I’m always intrigued, but a bit worried, when I hear that another Philip K. Dick story is being turned into a movie. Many adaptations of Mr. Dick’s work have been pretty horrid, and even the ones that are great (such as Total Recall and Blade Runner) tend to diverge pretty far from the source material. But the promise of one of Mr. Dick’s short stories being used as the basis for the script, along with an intriguingly talented cast, piqued my interest in the new film, The Adjustment Bureau.
Matt Damon plays David Norris, a young, hot-shot rising-star politician who, nevertheless, has just lost the race for the New York Senate seat. In the moments before he’s to give his concession speech, he meets a beautiful young dancer named Elise (Emily Blunt) in the bathroom. She’s hiding out from security in the men’s room because she just crashed a wedding in the same building. Sparks immediately fly between the two, and she inspires David to give a surprising off-the-cuff speech that almost immediately begins to revive his political career. When the two meet again soon thereafter, bumping into one another on a city bus, it’s clear that they have a powerful connection. But almost immediately David finds himself confronting a mysterious group of men who seem determined to keep the two apart. These men are the Adjustment Bureau. They claim to be the instruments of a higher power, helping to keep people on their proper paths. They warn David that he and Elise are not fated to be together, and that if he does not let her go, the consequences will be disastrous for them both.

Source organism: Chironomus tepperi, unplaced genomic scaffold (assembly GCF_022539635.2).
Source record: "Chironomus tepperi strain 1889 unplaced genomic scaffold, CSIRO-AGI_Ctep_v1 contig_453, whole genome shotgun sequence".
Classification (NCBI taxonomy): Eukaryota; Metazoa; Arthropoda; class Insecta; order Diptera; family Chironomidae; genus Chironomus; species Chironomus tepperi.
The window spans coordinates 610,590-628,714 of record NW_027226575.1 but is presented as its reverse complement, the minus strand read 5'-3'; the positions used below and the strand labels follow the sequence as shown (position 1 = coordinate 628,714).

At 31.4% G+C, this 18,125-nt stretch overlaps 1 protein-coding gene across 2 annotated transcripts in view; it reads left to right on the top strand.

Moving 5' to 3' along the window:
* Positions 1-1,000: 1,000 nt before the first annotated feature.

For a film based on a story by Philip K. Dick (his 1954 tale Adjustment Team), the film is actually surprisingly light on the science fiction. It’s really more of a fantasy about belief and faith and fate than it is a sci-fi adventure. That’s not in any way a criticism. The film incorporates the fantastic with a fairly light touch, keeping the focus squarely on David’s real-world emotions and his struggle to find a way out of the impossible situation in which he finds himself.
The glimpses we were given into how the Adjustment Bureau functions were fun — just tantalizing enough to leave us intrigued but not bogged down by exposition. I loved the look of their books (which map individuals’ destinies), and I thought that their system of traveling incredible distances in the blink of an eye through doors that they could turn into portals across the globe was cool (even if the thunder of this device was stolen slightly by Monsters, Inc. — still, Mr. Dick’s story came … [continued]